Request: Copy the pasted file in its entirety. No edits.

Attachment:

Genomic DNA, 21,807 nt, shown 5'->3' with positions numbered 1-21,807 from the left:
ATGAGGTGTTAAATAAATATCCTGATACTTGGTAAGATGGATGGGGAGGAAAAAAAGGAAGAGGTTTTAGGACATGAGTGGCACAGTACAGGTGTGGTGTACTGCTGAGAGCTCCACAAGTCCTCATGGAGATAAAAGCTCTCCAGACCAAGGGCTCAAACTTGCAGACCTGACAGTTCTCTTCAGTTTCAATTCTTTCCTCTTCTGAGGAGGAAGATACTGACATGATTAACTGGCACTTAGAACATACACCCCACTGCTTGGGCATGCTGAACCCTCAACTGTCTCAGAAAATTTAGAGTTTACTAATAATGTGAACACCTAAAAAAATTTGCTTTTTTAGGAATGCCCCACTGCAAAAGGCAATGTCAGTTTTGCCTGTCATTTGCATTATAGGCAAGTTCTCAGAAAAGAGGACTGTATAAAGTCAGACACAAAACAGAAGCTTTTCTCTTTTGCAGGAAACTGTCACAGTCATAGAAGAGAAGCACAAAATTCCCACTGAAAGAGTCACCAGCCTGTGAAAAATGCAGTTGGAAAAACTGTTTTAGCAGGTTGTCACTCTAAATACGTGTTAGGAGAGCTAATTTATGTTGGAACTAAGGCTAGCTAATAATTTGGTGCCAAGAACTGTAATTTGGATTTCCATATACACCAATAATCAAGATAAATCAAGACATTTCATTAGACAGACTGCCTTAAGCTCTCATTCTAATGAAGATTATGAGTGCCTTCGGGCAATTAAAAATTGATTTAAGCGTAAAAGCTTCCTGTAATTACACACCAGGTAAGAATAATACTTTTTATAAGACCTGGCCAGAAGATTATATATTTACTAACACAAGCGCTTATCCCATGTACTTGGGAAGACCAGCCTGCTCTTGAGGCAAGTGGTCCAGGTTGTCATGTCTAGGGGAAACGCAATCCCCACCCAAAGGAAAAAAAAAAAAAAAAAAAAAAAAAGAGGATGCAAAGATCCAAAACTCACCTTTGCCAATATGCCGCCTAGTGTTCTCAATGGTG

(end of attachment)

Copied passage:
Genomic DNA, 21,807 nt, shown 5'->3' with positions numbered 1-21,807 from the left:
ATGAGGTGTTAAATAAATATCCTGATACTTGGTAAGATGGATGGGGAGGAAAAAAAGGAAGAGGTTTTAGGACATGAGTGGCACAGTACAGGTGTGGTGTACTGCTGAGAGCTCCACAAGTCCTCATGGAGATAAAAGCTCTCCAGACCAAGGGCTCAAACTTGCAGACCTGACAGTTCTCTTCAGTTTCAATTCTTTCCTCTTCTGAGGAGGAAGATACTGACATGATTAACTGGCACTTAGAACATACACCCCACTGCTTGGGCATGCTGAACCCTCAACTGTCTCAGAAAATTTAGAGTTTACTAATAATGTGAACACCTAAAAAAATTTGCTTTTTTAGGAATGCCCCACTGCAAAAGGCAATGTCAGTTTTGCCTGTCATTTGCATTATAGGCAAGTTCTCAGAAAAGAGGACTGTATAAAGTCAGACACAAAACAGAAGCTTTTCTCTTTTGCAGGAAACTGTCACAGTCATAGAAGAGAAGCACAAAATTCCCACTGAAAGAGTCACCAGCCTGTGAAAAATGCAGTTGGAAAAACTGTTTTAGCAGGTTGTCACTCTAAATACGTGTTAGGAGAGCTAATTTATGTTGGAACTAAGGCTAGCTAATAATTTGGTGCCAAGAACTGTAATTTGGATTTCCATATACACCAATAATCAAGATAAATCAAGACATTTCATTAGACAGACTGCCTTAAGCTCTCATTCTAATGAAGATTATGAGTGCCTTCGGGCAATTAAAAATTGATTTAAGCGTAAAAGCTTCCTGTAATTACACACCAGGTAAGAATAATACTTTTTATAAGACCTGGCCAGAAGATTATATATTTACTAACACAAGCGCTTATCCCATGTACTTGGGAAGACCAGCCTGCTCTTGAGGCAAGTGGTCCAGGTTGTCATGTCTAGGGGAAACGCAATCCCCACCCAAAGGAAAAAAAAAAAAAAAAAAAAAAAAAGAGGATGCAAAGATCCAAAACTCACCTTTGCCAATATGCCGCCTAGTGTTCTCAATGGTG